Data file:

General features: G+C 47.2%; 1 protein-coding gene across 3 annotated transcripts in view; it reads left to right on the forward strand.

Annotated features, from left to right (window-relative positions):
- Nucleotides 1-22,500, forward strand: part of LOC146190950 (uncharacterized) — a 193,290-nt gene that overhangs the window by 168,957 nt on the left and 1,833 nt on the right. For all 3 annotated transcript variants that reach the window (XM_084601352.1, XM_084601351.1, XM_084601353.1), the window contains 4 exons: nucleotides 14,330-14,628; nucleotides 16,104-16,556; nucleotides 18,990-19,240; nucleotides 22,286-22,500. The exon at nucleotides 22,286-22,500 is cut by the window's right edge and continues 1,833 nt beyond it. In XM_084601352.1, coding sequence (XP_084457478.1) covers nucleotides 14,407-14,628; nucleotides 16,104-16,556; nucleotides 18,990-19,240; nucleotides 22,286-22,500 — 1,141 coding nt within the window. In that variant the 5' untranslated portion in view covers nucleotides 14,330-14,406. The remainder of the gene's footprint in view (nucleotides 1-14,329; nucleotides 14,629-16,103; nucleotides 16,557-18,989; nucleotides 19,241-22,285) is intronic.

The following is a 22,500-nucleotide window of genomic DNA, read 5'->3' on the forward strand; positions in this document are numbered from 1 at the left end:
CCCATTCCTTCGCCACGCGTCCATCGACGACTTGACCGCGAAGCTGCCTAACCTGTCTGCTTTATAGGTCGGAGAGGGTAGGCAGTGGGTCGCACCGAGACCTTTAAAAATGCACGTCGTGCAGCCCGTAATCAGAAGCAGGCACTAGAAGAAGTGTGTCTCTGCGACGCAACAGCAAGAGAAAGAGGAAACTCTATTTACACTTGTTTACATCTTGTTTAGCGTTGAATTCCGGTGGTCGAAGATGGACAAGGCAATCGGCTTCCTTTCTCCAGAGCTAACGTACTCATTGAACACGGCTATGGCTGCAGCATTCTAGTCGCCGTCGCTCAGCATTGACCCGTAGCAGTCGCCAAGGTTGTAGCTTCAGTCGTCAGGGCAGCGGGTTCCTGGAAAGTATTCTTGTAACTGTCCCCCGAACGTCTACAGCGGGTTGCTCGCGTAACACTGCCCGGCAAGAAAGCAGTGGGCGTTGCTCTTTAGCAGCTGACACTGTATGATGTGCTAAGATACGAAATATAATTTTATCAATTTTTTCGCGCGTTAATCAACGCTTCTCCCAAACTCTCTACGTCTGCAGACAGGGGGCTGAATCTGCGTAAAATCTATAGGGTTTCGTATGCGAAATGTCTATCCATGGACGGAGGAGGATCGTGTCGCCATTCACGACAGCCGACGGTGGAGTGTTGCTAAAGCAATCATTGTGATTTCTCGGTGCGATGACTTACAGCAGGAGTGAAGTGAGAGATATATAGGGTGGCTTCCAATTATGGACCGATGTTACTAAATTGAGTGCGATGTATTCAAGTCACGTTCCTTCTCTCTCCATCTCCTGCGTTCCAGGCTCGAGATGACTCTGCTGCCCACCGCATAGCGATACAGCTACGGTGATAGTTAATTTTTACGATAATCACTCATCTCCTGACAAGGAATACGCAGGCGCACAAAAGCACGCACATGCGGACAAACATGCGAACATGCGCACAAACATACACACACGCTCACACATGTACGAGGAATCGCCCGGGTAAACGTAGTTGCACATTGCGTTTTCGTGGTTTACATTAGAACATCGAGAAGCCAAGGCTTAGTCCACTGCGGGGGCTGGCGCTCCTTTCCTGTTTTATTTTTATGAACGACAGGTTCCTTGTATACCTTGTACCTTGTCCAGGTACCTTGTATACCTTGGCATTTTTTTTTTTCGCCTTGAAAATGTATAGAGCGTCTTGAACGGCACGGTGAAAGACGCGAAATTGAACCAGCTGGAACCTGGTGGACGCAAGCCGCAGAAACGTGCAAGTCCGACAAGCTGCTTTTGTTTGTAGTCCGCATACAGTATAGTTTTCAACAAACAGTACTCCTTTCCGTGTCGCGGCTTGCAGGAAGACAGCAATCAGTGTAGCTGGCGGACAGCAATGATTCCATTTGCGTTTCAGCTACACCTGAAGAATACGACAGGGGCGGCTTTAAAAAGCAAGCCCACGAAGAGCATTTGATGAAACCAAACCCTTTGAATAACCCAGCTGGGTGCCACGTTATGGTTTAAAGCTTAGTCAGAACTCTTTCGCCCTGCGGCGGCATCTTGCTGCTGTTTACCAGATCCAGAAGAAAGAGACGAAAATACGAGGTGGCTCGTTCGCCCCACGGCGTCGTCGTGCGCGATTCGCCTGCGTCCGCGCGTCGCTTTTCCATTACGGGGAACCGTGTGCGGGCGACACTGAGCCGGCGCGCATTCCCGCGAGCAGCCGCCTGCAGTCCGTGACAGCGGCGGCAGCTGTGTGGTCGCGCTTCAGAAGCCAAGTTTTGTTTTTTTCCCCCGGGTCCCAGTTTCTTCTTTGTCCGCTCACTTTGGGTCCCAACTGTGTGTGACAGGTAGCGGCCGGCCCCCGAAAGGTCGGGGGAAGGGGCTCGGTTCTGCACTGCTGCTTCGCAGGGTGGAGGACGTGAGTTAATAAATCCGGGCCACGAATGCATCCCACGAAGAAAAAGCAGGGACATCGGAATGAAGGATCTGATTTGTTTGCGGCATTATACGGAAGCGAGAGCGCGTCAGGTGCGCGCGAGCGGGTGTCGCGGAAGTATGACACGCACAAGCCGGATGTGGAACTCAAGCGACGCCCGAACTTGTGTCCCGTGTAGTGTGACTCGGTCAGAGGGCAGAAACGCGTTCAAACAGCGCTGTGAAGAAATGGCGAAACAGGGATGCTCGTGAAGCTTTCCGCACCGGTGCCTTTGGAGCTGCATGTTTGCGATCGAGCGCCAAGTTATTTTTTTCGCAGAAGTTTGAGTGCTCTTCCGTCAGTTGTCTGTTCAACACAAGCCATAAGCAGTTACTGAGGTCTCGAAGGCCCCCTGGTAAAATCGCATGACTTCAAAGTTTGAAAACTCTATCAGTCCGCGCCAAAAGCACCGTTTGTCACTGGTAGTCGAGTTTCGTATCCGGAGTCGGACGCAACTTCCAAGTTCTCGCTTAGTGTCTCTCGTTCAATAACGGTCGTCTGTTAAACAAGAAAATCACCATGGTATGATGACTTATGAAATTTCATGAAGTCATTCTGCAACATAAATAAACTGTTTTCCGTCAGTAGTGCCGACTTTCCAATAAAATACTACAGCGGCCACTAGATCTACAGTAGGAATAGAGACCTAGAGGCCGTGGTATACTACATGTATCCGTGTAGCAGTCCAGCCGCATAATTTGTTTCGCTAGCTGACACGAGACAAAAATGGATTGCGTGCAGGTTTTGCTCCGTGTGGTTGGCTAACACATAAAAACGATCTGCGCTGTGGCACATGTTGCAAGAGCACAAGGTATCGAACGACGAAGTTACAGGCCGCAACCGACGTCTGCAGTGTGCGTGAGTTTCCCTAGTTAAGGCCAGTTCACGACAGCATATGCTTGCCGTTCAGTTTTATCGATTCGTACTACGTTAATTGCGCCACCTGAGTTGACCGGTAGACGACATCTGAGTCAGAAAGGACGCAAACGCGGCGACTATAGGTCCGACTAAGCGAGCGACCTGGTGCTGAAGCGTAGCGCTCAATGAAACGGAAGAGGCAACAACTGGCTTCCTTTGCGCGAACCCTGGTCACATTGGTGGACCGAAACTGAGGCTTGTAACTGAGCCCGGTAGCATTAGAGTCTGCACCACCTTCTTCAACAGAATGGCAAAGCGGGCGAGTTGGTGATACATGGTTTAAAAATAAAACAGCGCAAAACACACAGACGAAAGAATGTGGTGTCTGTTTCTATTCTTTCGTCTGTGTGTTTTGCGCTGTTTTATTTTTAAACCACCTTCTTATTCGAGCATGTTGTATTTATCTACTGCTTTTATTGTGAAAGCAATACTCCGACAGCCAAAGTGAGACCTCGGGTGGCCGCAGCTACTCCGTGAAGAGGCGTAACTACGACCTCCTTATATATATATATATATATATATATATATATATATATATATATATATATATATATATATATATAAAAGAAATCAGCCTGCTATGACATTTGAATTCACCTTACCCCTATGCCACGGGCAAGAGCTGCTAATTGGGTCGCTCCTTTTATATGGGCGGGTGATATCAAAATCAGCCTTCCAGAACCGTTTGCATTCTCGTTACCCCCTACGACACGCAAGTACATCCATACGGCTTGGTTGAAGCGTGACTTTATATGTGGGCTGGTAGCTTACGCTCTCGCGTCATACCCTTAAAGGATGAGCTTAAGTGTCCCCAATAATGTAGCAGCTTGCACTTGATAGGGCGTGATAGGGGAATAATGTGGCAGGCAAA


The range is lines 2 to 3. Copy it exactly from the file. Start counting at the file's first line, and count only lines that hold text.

Annotated features, from left to right (window-relative positions):
- Nucleotides 1-22,500, forward strand: part of LOC146190950 (uncharacterized) — a 193,290-nt gene that overhangs the window by 168,957 nt on the left and 1,833 nt on the right. For all 3 annotated transcript variants that reach the window (XM_084601352.1, XM_084601351.1, XM_084601353.1), the window contains 4 exons: nucleotides 14,330-14,628; nucleotides 16,104-16,556; nucleotides 18,990-19,240; nucleotides 22,286-22,500. The exon at nucleotides 22,286-22,500 is cut by the window's right edge and continues 1,833 nt beyond it. In XM_084601352.1, coding sequence (XP_084457478.1) covers nucleotides 14,407-14,628; nucleotides 16,104-16,556; nucleotides 18,990-19,240; nucleotides 22,286-22,500 — 1,141 coding nt within the window. In that variant the 5' untranslated portion in view covers nucleotides 14,330-14,406. The remainder of the gene's footprint in view (nucleotides 1-14,329; nucleotides 14,629-16,103; nucleotides 16,557-18,989; nucleotides 19,241-22,285) is intronic.